In a message ahead of the World Day of the Sick, Pope Francis reminded Catholics that caring for the ill and infirm is not the calling of a few, but part of every Christian’s mission to show mercy.
“I would like to remind everyone that closeness to the sick and their pastoral care is not only the task of certain specifically designated ministers; visiting the sick is an invitation that Christ addresses to all his disciples,” the pope said.
“How many sick and elderly people are living at home and waiting for a visit,” he added. “The ministry of consolation is a task for every baptized person, mindful of the words of Jesus: ‘I was sick and you visited me.’”
The Catholic Church will mark the 30th annual World Day of the Sick on Feb. 11, the Feast of Our Lady of Lourdes. The Sanctuary of Our Lady of Lourdes in southwestern France is associated with the sick because of the presence of a miraculous spring from which many people have obtained physical healing.
Pope Francis said that his predecessor John Paul II instituted the World Day of the Sick in 1992 as a way “to encourage the people of God, Catholic health institutions, and civil society to be increasingly attentive to the sick and to those who care for them.”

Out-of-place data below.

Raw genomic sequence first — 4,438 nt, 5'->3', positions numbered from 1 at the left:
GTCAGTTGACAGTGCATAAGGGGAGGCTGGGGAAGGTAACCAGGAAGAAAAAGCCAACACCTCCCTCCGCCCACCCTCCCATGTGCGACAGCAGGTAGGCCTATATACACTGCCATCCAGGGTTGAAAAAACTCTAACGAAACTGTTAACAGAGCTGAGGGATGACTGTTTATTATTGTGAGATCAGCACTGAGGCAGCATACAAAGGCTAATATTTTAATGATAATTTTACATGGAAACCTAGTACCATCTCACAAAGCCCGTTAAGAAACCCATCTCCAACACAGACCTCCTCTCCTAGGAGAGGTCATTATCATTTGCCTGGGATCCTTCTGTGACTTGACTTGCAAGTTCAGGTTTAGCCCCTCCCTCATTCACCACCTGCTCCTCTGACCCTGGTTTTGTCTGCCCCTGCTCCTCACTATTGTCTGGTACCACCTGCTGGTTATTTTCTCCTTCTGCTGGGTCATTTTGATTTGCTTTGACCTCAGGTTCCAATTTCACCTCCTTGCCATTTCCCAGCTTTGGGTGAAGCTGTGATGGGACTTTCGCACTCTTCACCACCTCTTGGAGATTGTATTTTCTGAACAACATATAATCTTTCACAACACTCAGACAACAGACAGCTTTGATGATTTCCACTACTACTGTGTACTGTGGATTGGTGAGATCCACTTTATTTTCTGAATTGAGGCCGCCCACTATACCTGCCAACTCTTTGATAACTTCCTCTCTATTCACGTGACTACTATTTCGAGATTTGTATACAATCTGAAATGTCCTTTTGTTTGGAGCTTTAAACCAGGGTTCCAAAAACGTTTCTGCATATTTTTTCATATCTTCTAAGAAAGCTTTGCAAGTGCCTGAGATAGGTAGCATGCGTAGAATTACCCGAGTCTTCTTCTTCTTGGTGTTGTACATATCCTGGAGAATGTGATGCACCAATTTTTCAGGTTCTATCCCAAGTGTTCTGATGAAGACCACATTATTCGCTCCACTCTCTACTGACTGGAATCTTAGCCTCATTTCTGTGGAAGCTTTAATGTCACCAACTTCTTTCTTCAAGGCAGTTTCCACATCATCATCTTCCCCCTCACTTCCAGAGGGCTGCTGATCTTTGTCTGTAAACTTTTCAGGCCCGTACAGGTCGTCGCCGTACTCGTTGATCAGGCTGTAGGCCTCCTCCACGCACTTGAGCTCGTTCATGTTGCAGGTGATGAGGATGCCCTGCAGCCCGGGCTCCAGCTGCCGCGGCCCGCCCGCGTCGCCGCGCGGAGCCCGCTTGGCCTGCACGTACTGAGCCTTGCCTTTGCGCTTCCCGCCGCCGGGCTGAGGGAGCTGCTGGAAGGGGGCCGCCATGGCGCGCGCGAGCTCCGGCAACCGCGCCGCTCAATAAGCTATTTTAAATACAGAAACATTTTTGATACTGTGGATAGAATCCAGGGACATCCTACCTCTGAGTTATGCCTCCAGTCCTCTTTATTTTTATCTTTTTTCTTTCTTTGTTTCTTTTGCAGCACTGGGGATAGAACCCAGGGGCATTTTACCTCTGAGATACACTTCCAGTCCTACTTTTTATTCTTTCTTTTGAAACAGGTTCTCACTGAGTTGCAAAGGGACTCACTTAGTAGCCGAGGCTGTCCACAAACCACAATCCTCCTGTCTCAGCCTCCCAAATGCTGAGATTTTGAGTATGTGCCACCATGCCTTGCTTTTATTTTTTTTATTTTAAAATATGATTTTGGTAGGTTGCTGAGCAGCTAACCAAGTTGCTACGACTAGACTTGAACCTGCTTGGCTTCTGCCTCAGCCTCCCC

In his message, Francis focused on mercy in light of this year’s theme: “‘Be merciful, even as your Father is merciful’ (Luke 6:36): Standing beside those who suffer on a path of charity.”
God’s mercy “combines strength and tenderness,” he said, and “the supreme witness of the Father’s merciful love for the sick is his only-begotten Son.”
Pope Francis, who spent 10 days in hospital last July after colon surgery, pointed out Jesus’ great concern for the sick and suffering during his earthly ministry. Jesus encountered many people suffering from disease and he performed miracles of healing.
It is a good idea for us to ask ourselves why Jesus showed such concern, the pope said, noting that one reason may be the loneliness that people can feel when they are sick or in pain.
Quoting the 20th-century French philosopher Emmanuel Lévinas, the pope said: “Pain isolates in an absolute way, and absolute isolation gives rise to the need to appeal to the other, to call out to the other.”
Jesus, Francis said, invites everyone — from physicians and nurses to laboratory technicians, support staff, and other caretakers — to show mercy toward those who are unwell.
While we thank God for the wonderful advances in medical science and technology, we must never forget “the uniqueness of each patient, his or her dignity and frailties,” he urged.